Tag: Opinion & Commentary

State and Metro Governments, Consumer Actions Drive Dramatic Shift in US Energy Landscape

The United States is experiencing a significant shift in its energy landscape. Last year, utility-scale wind and solar power combined for 47 percent of new generation capacity in the U.S. Based on this expansion, 11 states now generate more than 10 percent of their electricity from solar, wind, and geothermal power, with three of these states — Iowa, South Dakota, and Kansas — exceeding 20 percent. In 2014, California became the first state in the nation to garner 5 percent of its electricity from utility-scale solar. When including hydropower, four states —Idaho, Washington, Oregon, and South Dakota — now exceed 70 percent renewables generation.

Listen Up: Affordable Solar Panels Made in the USA

Most of my rooftop solar customers express a preference for buying “Made in the U.S.A.” solar panels. And they were willing to pay a premium for domestically manufactured panels. But because there were very few U.S. manufacturers — and hundreds of overseas companies manufacturing panels at lower prices — the prices for U.S. made panels were always significantly higher.

 

Who Is Weathering the $50 Oil Storm in Biofuels, and How?

A period of lower-cost oil has, famously, descended on the market, reminding us that business models should always take into account “black swan” economic events such as the battle between OPEC and unconventional oil producers over some 10 percent of global market share, which has tumbled oil prices some 20 percent down, with US currency strength causing another 20 percent or so tumble.

Canada Announces Weak Climate Target

Last week, Canada has announced its contribution to the global effort to reduce greenhouse gases by announcing its post-2020 target. The target announced today is off-track to the 80 percent cut by 2050 they committed to in 2009 and significantly higher than the U.S. target. They also announced a series of new measures, but failed to address their largest source of growing emissions — tar sands.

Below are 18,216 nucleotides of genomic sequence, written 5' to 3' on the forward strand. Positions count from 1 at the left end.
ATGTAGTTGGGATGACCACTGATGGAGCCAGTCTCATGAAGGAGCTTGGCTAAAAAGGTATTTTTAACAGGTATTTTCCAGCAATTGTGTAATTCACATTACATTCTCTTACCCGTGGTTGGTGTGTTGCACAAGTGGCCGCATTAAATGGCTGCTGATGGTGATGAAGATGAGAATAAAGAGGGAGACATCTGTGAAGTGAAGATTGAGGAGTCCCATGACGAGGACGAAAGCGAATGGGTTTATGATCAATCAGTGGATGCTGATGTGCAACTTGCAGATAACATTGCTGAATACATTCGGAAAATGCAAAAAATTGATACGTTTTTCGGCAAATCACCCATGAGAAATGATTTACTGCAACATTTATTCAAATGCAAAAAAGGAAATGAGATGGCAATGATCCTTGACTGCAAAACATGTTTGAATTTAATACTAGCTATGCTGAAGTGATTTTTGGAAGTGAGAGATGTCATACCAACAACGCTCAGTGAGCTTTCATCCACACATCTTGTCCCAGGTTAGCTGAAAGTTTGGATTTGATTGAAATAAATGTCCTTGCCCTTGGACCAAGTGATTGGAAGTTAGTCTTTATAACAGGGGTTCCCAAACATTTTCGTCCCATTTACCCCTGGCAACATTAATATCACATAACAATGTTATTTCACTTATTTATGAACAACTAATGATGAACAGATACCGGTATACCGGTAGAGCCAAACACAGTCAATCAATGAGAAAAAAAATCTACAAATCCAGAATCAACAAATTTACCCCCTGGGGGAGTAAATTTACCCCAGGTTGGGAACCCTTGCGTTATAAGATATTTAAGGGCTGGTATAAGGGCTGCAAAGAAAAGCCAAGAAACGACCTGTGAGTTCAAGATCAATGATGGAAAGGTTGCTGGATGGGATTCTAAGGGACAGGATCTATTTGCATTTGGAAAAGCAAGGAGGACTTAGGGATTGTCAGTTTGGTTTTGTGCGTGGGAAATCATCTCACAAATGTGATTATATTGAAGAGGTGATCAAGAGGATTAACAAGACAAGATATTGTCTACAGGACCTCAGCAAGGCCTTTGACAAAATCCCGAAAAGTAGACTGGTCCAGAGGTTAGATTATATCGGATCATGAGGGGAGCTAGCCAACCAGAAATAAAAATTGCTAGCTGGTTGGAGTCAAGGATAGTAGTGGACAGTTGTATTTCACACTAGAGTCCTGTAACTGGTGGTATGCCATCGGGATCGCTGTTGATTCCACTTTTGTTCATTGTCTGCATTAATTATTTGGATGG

What Drives Alternative Energy Stocks?

Alternative energy became a serious market player after the turn of the millennium. Since that time, solar, wind, smart grid and other alternative energy stocks have experienced both strong up and down trends. The forces at work driving these markets a…

Listen Up: How Many Solar Panels Do I Need?

For a homeowner, it’s a simple question. But in order to answer the question accurately, solar installers need to make a number of assumptions — as well as gather some pretty detailed information from a homeowner. Often, by the time these data gathering questions are answered, the homeowner is even more confused.

What’s In A Name? That Which We Call A Solar Microgrid Is By Any Other Name A Solar Installation

A few years ago in a solar marketing department near you an enterprising executive had an epiphany: the word “microgrid” could be adapted to describe any system of any size and then used to confer a marketing advantage. Moreover, the more timely and part of the solar-lexicon the phrase microgrid became, the bigger and broader the opportunity it could describe potentially applying to everything from a residential PV system with a battery to a multi-megawatt installation. As long as the installation could be described as distributed generation (DG), it can be a microgrid.

The New Normal? Renewables, Efficiency, And “Too Much Electricity”

Just over a decade ago, the state of California faced serious concerns about whether its utilities could generate and/or buy enough power to assure that the world’s seventh-largest economy could keep the lights on. The infamous California energy crisis, which affected several other western states as well, was a complex tangle of poorly structured deregulation, significant market manipulation (remember Enron?), and other causes. Along with rolling blackouts, California endured an official state of emergency that lasted 34 months, led to the recall and replacement of Gov. Gray Davis, and cost the state and its ratepayers billions of dollars — a cautionary tale for all states of electricity supply unable to meet demand.

Summers’ Law Strikes Again

Lawrence Summers famously wrote, “there are idiots, look around” in an attack on the theory that markets are rational. What some have called “Summers’ Law” certainly applies to the markets’ response to the slide in the price of oil as it relates to stocks of renewable energy companies.